Section 17(j) makes it unlawful for persons affiliated with a 
registered investment company(``fund'') or with the fund's investment 
adviser or principal underwriter (each a ``17j-1 organization''), in 
connection with the purchase or sale of securities held or to be 
acquired by the investment company, to engage in any fraudulent, 
deceptive, or manipulative act or practice in contravention of the 
Commission's rules and regulations. Section 17(j) also authorizes the 
Commission to promulgate rules requiring 17j-1 organizations to adopt 
codes of ethics.
    In order to implement section 17(j), rule 17j-1 imposes certain 
requirements on 17j-1 organizations and ``Access Persons'' \4\ of those 
organizations. The

[[Page 11404]]

rule prohibits fraudulent, deceptive or manipulative acts by persons 
affiliated with a 17j-1 organization in connection with their personal 
securities transactions in securities held or to be acquired by the 
fund. The rule requires each 17j-1 organization, unless it is a money 
market fund or a fund that does not invest in Covered Securities,\5\ 
to: (i) Adopt a written codes of ethics, (ii) submit the code and any 
material changes to the code, along with a certification that it has 
adopted procedures reasonably necessary to prevent Access Persons from 
violating the code of ethics, to the fund board for approval, (iii) use 
reasonable diligence and institute procedures reasonably necessary to 
prevent violations of the code, (iv) submit a written report to the 
fund describing any issues arising under the code and procedures and 
certifying that the 17j-1 entity has adopted procedures reasonably 
necessary to prevent Access Persons from violating the code, (v) 
identify Access Persons and notify them of their reporting obligations, 
and (vi) maintain and make available to the Commission for review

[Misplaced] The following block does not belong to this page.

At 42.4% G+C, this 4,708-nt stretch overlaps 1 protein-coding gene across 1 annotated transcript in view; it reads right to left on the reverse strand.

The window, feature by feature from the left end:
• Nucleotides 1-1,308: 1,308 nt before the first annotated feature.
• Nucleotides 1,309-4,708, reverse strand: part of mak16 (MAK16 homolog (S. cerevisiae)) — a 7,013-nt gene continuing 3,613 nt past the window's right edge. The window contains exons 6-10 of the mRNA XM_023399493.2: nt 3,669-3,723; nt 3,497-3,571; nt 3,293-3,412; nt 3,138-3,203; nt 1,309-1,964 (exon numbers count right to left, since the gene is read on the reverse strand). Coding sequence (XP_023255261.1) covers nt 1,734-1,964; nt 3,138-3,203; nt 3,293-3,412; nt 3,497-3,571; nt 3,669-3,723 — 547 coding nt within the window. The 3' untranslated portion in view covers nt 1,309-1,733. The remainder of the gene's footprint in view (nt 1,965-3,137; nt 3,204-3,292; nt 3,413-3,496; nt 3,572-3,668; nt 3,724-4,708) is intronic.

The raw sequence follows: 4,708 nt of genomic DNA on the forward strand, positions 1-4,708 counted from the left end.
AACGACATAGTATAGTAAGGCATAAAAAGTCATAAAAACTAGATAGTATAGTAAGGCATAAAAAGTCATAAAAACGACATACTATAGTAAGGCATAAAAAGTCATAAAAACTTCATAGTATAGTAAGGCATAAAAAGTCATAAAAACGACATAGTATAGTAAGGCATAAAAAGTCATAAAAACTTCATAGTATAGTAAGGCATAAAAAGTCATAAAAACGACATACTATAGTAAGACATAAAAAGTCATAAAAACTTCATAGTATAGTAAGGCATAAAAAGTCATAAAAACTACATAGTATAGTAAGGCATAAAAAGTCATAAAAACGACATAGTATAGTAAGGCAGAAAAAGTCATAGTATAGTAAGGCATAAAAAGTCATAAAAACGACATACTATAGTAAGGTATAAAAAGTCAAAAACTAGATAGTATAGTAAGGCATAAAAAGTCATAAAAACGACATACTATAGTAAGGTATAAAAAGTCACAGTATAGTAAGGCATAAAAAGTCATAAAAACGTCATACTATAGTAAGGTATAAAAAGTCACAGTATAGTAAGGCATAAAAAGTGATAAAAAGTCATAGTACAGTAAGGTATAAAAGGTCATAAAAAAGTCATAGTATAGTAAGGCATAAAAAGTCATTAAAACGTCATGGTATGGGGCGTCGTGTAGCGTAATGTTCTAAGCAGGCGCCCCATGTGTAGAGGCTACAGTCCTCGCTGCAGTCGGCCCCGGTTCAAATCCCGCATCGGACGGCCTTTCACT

certain records related to the code of ethics and transaction reporting 
by Access Persons.
---------------------------------------------------------------------------

    \4\ Rule 17j-1(a)(1) defines an ``access person'' as ``Any 
advisory person of a Fund or of a Fund's investment adviser. If an 
investment adviser's primary business is advising Funds or other 
advisory clients, all of the investment adviser's directors, 
officers, and general partners are presumed to be Access Persons of 
any Fund advised by the investment adviser. All of a Fund's 
directors, officers, and general partners are presumed to be Access 
Persons of the Fund.'' The definition of Access Person also includes 
``Any director, officer or general partner of a principal 
underwriter who, in the ordinary course of business, makes, 
participates in or obtains information regarding, the purchase or 
sale of Covered Securities by the Fund for which the principal 
underwriter acts, or whose functions or duties in the ordinary 
course of business relate to the making of any recommendation to the 
Fund regarding the purchase or sale of Covered Securities.'' Rule 
17j-1(a)(1).
    \5\ A ``Covered Security'' is any security that falls within the